JPMorgan faces criminal probe over mortgage bonds

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NEW YORK JPMorgan Chase (JPM) is facing a rare criminal investigation into how the financial giant packaged and sold mortgage loans to investors in the years leading up to the 2008 housing crash.

The New York-based bank says it received notice in May that the civil division of the U.S. Attorney's office for the Eastern District of California had concluded JPMorgan violated certain federal securities laws in connection with the sale of mortgage-backed securities.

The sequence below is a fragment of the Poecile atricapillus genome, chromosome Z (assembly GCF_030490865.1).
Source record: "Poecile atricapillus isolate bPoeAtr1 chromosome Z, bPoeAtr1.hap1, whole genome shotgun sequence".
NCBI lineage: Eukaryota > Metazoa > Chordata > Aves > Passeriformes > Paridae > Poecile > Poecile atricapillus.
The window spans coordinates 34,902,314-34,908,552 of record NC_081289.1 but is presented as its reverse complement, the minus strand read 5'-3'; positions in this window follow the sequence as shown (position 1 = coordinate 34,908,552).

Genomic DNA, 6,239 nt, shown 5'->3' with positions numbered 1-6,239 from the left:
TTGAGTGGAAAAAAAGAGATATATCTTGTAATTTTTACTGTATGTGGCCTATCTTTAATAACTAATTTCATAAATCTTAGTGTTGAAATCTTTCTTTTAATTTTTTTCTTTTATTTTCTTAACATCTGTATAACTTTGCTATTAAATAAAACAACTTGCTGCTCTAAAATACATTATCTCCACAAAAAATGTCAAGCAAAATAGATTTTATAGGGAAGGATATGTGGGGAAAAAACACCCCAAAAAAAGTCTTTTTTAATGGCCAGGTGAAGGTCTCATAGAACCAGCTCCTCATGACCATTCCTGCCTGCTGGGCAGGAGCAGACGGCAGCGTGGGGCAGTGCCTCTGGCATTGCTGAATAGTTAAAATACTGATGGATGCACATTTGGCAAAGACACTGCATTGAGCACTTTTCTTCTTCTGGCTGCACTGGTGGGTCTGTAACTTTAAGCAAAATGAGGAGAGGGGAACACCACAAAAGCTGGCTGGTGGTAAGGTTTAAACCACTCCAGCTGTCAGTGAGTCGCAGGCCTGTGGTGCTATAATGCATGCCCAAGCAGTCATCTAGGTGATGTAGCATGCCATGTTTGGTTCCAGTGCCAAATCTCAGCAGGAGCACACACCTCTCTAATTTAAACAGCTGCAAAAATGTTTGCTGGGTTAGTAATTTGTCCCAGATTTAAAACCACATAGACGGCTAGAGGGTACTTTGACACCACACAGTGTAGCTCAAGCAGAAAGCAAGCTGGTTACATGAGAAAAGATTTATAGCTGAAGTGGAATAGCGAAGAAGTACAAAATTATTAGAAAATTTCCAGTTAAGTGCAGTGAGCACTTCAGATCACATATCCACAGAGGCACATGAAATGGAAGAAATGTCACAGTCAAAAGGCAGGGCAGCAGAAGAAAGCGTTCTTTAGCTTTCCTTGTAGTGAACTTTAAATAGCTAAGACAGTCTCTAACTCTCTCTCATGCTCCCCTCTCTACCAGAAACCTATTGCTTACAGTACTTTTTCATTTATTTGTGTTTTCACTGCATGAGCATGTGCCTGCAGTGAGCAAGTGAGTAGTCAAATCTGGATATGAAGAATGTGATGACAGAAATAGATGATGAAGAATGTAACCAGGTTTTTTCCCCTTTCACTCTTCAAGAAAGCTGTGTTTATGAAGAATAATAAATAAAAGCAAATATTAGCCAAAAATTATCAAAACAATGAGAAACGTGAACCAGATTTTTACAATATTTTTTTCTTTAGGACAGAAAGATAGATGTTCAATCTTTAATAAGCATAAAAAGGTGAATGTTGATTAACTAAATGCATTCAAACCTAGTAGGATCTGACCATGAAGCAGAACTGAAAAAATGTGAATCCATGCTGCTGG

"In May 2013, the firm received a notice from civil division stating that it has preliminarily concluded that the firm violated certain federal securities laws in connection with its subprime and Alt-A residential [mortgage-backed securities] offerings during 2005 to 2007," JPMorgan said in the filing.

The probe, along with one by the office's criminal division, relates to securities backed by subprime mortgages and so-called Alt-A mortgages, loans that are less risky than subprime loans, but riskier than prime loans.

JPMorgan Chase & Co. made the disclosure in a regulatory filing late Wednesday. The disclosure came a day after the U.S. government accused Bank of America Corp. (BAC) of civil fraud.